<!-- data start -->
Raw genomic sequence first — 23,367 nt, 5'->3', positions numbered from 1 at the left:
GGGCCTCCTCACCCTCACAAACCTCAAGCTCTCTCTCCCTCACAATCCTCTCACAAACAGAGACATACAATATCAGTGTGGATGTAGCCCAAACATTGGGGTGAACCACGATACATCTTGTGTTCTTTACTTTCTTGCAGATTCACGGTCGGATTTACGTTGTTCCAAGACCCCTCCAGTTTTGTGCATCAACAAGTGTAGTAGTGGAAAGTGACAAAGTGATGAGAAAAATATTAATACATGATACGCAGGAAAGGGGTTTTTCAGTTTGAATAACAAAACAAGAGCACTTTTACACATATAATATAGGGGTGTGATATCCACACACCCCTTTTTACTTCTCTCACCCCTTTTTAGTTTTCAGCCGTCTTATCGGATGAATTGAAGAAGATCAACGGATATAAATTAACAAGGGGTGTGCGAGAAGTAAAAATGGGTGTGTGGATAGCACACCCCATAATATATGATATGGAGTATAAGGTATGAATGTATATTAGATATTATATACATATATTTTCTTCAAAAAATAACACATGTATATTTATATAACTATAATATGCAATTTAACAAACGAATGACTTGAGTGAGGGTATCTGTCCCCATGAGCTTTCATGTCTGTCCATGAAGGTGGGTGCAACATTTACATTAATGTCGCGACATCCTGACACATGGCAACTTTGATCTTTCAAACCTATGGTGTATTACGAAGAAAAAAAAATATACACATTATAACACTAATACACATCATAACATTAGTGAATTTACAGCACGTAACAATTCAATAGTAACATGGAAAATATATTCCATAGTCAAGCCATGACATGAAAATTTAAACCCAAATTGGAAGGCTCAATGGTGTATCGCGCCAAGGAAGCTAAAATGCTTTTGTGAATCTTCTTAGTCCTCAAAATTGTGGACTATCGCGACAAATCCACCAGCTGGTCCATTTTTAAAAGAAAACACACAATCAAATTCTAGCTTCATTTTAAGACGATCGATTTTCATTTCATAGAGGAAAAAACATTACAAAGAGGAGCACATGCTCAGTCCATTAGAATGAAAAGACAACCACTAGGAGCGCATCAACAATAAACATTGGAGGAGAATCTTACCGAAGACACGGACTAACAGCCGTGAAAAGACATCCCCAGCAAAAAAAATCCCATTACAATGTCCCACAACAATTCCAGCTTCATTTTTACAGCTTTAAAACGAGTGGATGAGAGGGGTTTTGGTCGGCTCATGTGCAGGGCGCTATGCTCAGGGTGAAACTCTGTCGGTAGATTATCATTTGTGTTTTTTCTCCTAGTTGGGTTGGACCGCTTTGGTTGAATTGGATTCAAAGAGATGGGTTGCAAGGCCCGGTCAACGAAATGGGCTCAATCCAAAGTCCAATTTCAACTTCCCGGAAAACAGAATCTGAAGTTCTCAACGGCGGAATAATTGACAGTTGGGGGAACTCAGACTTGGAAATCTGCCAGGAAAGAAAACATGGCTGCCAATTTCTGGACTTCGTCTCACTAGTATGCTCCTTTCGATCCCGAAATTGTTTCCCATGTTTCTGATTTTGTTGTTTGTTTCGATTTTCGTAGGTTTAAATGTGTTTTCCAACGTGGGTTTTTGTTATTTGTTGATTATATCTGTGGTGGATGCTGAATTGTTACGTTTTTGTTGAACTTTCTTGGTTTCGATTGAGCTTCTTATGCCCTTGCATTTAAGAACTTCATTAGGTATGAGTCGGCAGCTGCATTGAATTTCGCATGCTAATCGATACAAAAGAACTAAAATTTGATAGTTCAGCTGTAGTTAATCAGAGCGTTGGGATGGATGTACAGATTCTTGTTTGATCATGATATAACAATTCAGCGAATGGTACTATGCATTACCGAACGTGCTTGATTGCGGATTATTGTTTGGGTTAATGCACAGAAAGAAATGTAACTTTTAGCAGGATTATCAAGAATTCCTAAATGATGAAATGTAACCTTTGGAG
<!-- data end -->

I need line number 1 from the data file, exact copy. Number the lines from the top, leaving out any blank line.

Raw genomic sequence first — 23,367 nt, 5'->3', positions numbered from 1 at the left: